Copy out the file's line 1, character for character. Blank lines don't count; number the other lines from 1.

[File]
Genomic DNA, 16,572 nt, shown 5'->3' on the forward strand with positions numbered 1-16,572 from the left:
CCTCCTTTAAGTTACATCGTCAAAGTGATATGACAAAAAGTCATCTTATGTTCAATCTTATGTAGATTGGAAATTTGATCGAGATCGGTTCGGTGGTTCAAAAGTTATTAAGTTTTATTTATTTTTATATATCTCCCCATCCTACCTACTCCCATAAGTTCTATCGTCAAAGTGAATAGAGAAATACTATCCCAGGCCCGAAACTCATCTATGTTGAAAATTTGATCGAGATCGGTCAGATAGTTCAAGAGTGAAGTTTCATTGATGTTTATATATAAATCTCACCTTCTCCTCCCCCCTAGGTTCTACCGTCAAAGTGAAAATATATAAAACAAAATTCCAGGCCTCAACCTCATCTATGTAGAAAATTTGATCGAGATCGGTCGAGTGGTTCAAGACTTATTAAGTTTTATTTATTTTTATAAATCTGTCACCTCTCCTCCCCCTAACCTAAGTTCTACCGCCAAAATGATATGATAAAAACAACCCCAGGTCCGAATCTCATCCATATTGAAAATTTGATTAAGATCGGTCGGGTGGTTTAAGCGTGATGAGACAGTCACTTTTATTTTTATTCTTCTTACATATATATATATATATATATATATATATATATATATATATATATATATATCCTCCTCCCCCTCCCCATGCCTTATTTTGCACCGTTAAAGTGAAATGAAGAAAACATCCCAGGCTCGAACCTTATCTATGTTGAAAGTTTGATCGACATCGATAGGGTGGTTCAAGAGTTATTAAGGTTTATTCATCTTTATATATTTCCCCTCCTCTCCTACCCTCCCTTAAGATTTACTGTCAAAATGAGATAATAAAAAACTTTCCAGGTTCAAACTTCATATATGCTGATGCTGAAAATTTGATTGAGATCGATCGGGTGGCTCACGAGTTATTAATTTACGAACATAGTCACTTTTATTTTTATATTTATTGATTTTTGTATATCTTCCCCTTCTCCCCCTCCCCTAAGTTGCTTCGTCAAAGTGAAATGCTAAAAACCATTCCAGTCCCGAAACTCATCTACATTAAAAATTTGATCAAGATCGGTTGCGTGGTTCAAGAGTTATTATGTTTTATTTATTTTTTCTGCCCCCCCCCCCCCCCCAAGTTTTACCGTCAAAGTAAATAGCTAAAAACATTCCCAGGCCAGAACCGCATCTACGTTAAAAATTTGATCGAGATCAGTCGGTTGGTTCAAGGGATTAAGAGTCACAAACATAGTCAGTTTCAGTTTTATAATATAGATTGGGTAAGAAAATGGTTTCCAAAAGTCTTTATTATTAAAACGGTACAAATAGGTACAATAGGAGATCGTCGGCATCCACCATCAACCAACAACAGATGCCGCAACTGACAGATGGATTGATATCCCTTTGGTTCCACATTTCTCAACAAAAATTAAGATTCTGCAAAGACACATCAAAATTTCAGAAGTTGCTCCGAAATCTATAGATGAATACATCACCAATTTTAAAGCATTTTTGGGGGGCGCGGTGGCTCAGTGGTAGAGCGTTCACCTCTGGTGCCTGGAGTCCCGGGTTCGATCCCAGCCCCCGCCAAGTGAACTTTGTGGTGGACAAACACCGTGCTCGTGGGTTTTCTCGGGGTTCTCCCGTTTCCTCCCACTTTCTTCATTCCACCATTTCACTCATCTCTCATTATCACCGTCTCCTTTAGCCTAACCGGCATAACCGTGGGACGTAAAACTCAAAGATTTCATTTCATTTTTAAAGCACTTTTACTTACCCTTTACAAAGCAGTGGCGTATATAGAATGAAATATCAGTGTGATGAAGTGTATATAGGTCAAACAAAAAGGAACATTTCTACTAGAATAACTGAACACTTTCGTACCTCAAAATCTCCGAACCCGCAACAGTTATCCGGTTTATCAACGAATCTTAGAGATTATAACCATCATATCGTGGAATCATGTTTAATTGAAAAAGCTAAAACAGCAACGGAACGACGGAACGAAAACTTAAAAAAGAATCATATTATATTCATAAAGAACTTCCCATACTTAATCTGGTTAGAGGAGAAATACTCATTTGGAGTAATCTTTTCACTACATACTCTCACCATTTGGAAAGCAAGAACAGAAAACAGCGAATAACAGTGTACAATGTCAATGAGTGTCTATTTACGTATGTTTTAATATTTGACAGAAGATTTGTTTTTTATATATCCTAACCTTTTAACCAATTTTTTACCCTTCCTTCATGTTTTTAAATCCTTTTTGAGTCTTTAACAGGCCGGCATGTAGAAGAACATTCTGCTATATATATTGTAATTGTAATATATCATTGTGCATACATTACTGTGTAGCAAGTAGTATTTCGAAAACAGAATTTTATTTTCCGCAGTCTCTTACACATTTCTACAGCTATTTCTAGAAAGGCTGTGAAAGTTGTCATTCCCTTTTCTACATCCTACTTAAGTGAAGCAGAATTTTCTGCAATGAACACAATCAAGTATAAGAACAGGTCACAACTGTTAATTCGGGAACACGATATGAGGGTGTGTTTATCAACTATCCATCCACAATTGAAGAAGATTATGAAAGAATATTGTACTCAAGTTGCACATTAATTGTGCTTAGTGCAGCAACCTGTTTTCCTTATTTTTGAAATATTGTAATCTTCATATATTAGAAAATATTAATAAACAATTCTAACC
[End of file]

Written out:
Genomic DNA, 16,572 nt, shown 5'->3' on the forward strand with positions numbered 1-16,572 from the left: